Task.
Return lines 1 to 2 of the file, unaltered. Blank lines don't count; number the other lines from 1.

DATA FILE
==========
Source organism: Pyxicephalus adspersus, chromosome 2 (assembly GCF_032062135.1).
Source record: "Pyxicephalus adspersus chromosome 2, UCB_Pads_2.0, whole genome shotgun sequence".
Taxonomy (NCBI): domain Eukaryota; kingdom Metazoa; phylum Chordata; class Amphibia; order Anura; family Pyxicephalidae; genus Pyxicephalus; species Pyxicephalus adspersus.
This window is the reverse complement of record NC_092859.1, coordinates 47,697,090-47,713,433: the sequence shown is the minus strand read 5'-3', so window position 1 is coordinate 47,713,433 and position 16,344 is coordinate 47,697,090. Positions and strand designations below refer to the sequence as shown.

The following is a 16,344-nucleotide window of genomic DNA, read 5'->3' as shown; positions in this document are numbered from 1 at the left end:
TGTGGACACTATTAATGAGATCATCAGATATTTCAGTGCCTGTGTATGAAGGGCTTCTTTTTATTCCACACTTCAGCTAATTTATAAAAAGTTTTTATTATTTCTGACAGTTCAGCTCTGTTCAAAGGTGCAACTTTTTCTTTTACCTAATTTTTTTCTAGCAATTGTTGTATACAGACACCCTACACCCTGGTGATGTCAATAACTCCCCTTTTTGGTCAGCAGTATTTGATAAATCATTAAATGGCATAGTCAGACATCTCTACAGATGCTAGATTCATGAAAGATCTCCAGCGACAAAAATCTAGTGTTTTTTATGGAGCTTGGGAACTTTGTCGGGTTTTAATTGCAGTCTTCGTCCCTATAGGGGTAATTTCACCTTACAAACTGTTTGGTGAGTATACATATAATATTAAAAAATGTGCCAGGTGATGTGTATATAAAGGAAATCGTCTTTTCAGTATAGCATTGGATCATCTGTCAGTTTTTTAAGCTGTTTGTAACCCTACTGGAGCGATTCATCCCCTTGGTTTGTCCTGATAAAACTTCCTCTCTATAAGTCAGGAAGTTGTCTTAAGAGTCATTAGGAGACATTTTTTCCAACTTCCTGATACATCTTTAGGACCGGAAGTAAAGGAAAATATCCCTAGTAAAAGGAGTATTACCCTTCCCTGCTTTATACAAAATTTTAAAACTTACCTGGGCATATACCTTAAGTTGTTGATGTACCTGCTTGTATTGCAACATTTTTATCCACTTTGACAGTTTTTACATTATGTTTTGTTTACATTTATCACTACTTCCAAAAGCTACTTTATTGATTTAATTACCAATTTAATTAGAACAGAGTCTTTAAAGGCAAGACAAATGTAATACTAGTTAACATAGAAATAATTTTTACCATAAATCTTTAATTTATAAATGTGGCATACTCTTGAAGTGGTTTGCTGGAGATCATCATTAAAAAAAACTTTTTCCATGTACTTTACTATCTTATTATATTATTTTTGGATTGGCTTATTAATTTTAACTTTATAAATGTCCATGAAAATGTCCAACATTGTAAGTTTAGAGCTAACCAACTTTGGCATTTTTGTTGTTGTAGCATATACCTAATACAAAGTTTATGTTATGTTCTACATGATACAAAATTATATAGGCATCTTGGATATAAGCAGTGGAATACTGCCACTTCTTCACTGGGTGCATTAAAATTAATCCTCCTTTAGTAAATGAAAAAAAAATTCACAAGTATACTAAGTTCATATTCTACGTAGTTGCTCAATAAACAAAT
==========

Source organism: Pyxicephalus adspersus, chromosome 2 (assembly GCF_032062135.1).
Source record: "Pyxicephalus adspersus chromosome 2, UCB_Pads_2.0, whole genome shotgun sequence".